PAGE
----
TW: contains child abuse and mentions of rape.
I’m generally not a gushy person but I don’t think I can’t write a review for this book that’s not mostly incoherent gushing. It was a thoroughly enjoyable and charming read. Which is surprising, because I expected to find this book mediocre at best, but maybe I should just admit to the fact that I am horrible at judging books based on their cover and just be happy I picked this up.
Backstory: I mostly read m/m romance or mystery novels with romance as a subplot and the 19th century is my poison of choice. At some point I got curious as to how m/f romance would compare. I chose this book more or less at random, because the fake/convenient engagement is one of my favourite tropes. Plus I wanted to figure out what’s the deal with those rakes I keep seeing bandied about and who make me want to crack jokes about gardening. So I got through the first couple of uneventful chapters introducing the heroine and then got to the meet-cutie part. And then I was hooked. I couldn’t put the book down until I was halfway through it, and even then only because it was ridiculously late. I can’t remember the last time a book made me laugh so much. (Know Not Why, maybe, back in 2012.)
Prudence is a fantastic heroine. I loved her ever since the dressmaker described her as “a leetle pony”. She doesn’t take any shit from anyone and she gets things done. Gideon has a stupid name and is so stupidly in love it’s ridiculous, I completely share his cousin’s amusement at the situation. But he’s witty, he’s got some of the funniest lines in the whole book (do you think you could marry me if I shaved?) so I can forgive him anything. I think lighthearted scenes with lots of dialogue is where this book really shines, because it’s funny and an easy read and doesn’t try to take itself seriously. Probably my favourite bits are when the book pokes fun at traditional romance tropes, like Prue’s reaction to Gideon spouting inane compliments:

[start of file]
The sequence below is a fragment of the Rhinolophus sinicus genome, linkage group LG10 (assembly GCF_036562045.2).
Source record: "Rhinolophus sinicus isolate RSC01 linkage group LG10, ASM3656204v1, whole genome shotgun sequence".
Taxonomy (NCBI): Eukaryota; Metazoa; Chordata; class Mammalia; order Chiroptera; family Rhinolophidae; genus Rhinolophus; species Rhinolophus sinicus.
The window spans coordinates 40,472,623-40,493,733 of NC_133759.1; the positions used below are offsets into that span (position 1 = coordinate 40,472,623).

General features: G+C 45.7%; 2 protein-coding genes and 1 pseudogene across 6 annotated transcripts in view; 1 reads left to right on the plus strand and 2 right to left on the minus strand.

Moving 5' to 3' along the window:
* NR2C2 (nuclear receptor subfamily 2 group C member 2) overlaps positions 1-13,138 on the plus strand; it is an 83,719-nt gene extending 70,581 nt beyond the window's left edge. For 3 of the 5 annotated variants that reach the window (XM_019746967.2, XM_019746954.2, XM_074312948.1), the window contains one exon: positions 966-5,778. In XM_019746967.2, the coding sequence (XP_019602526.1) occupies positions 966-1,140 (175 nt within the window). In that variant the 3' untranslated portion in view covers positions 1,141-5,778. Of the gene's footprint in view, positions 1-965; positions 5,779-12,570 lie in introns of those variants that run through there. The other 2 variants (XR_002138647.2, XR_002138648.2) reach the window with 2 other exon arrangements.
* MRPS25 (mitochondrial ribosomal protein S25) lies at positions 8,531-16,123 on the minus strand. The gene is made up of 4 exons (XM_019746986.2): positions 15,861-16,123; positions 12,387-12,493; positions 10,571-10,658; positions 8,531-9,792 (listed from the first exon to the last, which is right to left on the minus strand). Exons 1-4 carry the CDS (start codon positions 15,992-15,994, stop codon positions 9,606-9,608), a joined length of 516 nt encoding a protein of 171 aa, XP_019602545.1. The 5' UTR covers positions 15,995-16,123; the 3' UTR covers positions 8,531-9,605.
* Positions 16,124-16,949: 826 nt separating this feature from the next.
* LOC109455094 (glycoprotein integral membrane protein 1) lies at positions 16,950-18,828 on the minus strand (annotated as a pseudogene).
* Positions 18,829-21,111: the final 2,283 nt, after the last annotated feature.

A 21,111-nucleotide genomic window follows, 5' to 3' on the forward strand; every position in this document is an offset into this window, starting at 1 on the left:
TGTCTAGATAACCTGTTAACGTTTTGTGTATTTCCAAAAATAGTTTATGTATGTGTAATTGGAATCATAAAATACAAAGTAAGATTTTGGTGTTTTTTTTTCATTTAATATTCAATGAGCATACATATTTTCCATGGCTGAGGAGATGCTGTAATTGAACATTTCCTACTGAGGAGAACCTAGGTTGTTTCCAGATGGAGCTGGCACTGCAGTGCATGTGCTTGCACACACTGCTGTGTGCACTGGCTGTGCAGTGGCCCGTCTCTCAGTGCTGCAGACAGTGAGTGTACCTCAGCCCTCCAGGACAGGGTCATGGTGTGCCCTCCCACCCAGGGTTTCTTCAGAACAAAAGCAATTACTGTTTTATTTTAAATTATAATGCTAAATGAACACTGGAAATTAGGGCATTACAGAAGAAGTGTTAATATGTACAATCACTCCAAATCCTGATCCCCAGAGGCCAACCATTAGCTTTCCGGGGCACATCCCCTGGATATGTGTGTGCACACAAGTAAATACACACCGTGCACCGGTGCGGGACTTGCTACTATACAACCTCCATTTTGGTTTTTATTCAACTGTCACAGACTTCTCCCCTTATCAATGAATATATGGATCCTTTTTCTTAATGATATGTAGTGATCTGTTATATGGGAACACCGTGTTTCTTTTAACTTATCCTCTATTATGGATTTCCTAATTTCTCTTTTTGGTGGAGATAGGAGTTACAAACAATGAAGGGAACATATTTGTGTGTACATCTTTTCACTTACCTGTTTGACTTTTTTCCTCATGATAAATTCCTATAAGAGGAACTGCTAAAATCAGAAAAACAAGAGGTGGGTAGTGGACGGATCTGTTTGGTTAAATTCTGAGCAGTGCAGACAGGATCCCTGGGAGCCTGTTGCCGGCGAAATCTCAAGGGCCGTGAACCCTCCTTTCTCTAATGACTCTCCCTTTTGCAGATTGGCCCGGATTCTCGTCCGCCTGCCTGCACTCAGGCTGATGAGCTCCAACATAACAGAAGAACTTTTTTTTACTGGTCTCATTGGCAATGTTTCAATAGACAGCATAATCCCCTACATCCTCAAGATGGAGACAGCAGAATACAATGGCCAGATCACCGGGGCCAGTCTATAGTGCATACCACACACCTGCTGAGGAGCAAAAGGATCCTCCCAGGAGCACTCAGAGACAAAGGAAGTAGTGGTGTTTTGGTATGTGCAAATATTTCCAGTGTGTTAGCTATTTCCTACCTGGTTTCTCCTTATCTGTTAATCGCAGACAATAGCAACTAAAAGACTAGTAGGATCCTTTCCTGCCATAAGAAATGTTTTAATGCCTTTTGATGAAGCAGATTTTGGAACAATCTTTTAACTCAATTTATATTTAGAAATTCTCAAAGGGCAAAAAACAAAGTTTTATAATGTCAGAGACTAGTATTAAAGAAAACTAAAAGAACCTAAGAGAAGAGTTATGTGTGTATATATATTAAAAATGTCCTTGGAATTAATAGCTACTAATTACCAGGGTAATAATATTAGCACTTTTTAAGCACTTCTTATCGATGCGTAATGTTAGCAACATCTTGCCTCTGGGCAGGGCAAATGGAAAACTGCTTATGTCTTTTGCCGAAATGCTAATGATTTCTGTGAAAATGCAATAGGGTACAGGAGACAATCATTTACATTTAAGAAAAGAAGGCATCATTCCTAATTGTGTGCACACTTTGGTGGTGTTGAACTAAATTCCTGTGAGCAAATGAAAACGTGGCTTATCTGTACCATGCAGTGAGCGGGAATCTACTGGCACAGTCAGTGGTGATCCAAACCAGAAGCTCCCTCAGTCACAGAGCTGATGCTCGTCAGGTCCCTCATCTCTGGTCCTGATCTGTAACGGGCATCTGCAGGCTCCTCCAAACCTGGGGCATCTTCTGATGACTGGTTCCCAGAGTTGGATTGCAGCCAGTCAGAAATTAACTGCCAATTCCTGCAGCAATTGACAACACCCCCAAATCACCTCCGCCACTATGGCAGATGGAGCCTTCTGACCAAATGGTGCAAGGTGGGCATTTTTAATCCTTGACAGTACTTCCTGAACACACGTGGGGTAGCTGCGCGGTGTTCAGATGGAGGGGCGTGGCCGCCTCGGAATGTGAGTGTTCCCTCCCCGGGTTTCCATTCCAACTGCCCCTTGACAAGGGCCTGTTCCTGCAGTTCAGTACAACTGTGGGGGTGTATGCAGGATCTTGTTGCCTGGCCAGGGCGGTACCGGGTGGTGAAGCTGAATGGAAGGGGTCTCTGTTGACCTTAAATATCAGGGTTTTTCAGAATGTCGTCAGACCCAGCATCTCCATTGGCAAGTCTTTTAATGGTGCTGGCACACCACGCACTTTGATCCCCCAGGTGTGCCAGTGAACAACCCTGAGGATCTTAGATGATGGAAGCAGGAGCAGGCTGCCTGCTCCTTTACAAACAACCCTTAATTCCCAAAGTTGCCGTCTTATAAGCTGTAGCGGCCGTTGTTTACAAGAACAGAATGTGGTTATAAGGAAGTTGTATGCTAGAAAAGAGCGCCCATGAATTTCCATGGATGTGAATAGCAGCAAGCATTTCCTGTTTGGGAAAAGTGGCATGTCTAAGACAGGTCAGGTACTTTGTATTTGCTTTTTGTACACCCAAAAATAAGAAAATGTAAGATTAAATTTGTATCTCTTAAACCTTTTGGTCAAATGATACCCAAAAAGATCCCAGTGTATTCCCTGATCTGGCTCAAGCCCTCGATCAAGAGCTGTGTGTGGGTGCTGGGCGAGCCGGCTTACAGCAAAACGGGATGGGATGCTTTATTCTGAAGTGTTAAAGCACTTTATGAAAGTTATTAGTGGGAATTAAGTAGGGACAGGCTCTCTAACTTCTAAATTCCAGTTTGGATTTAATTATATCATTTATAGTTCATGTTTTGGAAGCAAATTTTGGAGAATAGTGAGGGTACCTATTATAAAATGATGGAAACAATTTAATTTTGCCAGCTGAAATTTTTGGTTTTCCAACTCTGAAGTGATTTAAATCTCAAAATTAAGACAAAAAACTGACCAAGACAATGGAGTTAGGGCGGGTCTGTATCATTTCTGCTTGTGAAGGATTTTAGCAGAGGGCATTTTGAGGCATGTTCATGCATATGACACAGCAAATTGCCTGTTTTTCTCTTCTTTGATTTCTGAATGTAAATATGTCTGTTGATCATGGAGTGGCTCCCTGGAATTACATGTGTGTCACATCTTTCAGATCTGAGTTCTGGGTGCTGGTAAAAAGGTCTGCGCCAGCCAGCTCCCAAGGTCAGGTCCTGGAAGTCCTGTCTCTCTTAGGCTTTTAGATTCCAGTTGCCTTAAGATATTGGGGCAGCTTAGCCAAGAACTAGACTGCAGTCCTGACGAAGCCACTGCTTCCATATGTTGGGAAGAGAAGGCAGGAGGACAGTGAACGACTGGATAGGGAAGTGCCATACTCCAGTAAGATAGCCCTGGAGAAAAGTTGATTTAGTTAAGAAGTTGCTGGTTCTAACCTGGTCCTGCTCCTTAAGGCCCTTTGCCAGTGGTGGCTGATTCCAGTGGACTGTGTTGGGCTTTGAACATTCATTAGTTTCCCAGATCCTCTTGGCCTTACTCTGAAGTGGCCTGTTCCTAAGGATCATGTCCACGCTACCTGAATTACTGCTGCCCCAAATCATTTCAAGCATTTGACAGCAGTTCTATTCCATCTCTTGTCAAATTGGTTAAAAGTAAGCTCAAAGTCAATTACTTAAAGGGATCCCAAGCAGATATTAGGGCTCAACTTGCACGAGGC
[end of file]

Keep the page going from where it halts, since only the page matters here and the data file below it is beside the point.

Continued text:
“Have I told you how lovely you look tonight in that sage gown? It brings out the glorious color of your hair and makes me imagine that I could drown in the crystal depths of your eyes, quite happily.”
“Yes. But I think you talk a lot of nonsense.”
Or when they cracked a joke about rakes and gardening. I laughed forever at that one. But yeah, the thing about Prue is that she’s a good heroine. She feels like a real person, acts like a person would act in her circumstances. I can see her, eyerolling at the stupidity of what Gideon is saying, while being secretly pleased and flustered at being complimented, no matter how cringe-worthy the simile. And I like that there was no insta-love (…much) and they got to know each other properly before getting hitched, and then they got hitched and lived happily ever after yes good.
Ok, gushing’s done, now for the things that I found meh. The tragic backstory is, well, tragic, and I think overall I liked the first half of the book better because towards the end there was just too much drama. I would have liked it better if the final confrontation had centered around Prue’s long-lost fiancé instead of bringing back Evil Grandpa. Speaking of: it’s like every single person in Prue’s past was an asshole. Lots of black and white morality too, people from Prue’s past are evil, the people she meets in the book are good; and the evil people are really evil and act like total douchebags and make me want to kick them in the head, while the good people are sweet and caring and helpful. At least there’s Prue, who has no qualms about piling on lie after lie to protect her sisters. Prue’s probably 70% of the reasons I liked this book so much.
Overall, I think I’m ruined for this genre forever because it’ll be hard to find more books to match this one. Or maybe historical m/f romances are the best genre ever and every book is awesome and I just didn’t know until now, we’ll have to see.